As a connoisseur of the genre, “Countdown” offers absolutely nothing that you haven’t seen countless times (and also umpteen times better). After a somewhat atmospheric prologue in which we watch a party community download the app together and then experience how one of the couples meets their admittedly deserved death in a rather violent manner, the premise is established: This app kills. And if you try to outsmart death, it becomes even more brutal (we’ve already made the comparison to “Final Destination”). The further the clock runs out, the more frightening the associated visions of potential victims become, which the horror-experienced cameraman Maxime Alexandre (“Crawl”) routinely captures. His camera panning follows the basic principles of horror cinema. Experienced viewers will always know exactly when the next scary face or whatever else is supposed to scare the audience will appear. It goes without saying that “Countdown” takes place primarily in the dark and that composers Danny Bensi (“The Prodigal Son”) and Saunder Jurriaans (“Enemy”) have created a menacing score that is turned up particularly loud during the shocks. So it’s kind of business as usual; Only the fact that Dec also tries to make a half-baked #MeToo comment in a subplot seems very strange and discouraged given the indecisive ending. At least Peter Facinelli (“Breaking Dawn – Until the End of the Night”) plays the sleazy asshole convincingly enough that you at least believe the underlying threat he poses at all times.

But what actually happens when you put yourself in the shoes of that part of the audience that doesn’t yet know horror cinema inside out? With “Countdown” you are ultimately presented with a solidly produced horror film, which is particularly carried by the leading actress Elizabeth Lail, who is also well known to the target group and also acts solidly here. From her first scene, Mimin, known from the successful Netflix series “You”, acts as a likeable identification figure who passionately pursues her work as a nurse and with the same passion tries to get to the bottom of the origin of the app. If later also the no less enthusiastic Jordan Calloway (“Black Lightening”) comes along, there is a harmonious chemistry between the two. As “Countdown” progresses, Justin Dec also ventures into further subgenres; Although the bizarrely modified exorcism part in particular seems almost unintentionally funny (the aim here is not to exorcise a demon from a person, but rather from a smartphone), Dec, who is also responsible for the script, will certainly strain the patience of one or two horror lovers Newcomers can also get to grips with the excesses of genre films without pushing them straight into it with all their might. And to compensate for the tension in the final third, Dec also has a comic relief in the form of a demon-fanatic priest, PJ Byrne (“Bombshell”) plays with such fervor that he will probably make even those who have yawned more often than frightened smile for a moment.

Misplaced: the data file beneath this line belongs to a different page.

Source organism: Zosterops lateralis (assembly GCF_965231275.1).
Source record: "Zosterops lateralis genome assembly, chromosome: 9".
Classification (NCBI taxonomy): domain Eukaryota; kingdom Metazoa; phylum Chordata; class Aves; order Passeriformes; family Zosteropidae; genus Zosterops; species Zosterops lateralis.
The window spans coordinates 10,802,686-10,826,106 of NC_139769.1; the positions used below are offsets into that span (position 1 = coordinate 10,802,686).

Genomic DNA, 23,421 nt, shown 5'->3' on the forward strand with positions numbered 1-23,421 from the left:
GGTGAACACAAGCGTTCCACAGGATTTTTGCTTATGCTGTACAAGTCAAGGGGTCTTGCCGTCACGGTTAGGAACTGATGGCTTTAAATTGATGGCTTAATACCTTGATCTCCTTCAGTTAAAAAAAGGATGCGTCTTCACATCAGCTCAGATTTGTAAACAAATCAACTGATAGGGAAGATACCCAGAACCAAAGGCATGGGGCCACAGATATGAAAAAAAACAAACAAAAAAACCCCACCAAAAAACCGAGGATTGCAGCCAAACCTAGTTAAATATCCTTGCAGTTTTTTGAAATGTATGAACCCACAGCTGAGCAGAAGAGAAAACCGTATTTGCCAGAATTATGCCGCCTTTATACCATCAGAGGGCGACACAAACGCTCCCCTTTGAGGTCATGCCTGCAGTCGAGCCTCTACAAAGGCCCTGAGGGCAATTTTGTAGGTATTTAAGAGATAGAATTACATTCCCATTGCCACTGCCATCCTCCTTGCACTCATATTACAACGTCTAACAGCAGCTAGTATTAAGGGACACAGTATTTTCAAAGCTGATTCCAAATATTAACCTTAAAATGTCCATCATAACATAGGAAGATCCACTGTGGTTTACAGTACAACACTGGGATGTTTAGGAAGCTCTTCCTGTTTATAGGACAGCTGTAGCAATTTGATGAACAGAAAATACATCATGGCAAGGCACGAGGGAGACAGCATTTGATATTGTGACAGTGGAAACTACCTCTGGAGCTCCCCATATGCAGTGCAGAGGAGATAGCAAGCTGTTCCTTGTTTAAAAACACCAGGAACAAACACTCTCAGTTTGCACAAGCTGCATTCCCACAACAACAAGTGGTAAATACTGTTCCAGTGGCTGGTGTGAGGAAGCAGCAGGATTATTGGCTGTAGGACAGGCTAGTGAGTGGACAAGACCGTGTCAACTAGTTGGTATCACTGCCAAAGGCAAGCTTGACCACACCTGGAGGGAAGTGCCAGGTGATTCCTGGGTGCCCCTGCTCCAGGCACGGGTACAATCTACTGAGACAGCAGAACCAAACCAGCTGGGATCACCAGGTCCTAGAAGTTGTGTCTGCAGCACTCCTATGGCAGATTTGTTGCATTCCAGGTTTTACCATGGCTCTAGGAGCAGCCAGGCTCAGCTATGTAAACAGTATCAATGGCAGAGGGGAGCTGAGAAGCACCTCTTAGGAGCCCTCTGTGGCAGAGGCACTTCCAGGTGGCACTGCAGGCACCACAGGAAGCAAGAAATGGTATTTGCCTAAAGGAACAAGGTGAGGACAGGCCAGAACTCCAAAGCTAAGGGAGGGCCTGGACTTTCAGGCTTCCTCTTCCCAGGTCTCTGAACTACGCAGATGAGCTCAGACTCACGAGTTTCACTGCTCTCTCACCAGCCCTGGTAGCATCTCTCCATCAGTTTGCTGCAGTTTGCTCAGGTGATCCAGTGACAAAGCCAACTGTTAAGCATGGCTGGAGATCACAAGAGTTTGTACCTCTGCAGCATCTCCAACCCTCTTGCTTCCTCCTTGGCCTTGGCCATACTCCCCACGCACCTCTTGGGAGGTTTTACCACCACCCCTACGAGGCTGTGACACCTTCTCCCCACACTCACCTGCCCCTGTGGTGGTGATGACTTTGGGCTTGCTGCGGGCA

Conclusion: Have you already seen more than five horror films in your life, know how the genre works narratively and stage-wise and do you prefer the psychologically provoking horror of the “Hereditary” brand anyway? Then just stay away from “Countdown”, you’ll be bored for an hour and a half. Have you, on the other hand, been afraid of horror films so far and now (still) want to slowly get closer to the horror on the screen? Maybe you enjoy series like “Supernatural”, you like to be frightened and films like “Ring” or “Conjuring” are just a bit too violent for you? Then take a look at “Countdown”, you might like it.

“Countdown” can be seen in USA cinemas from January 30th.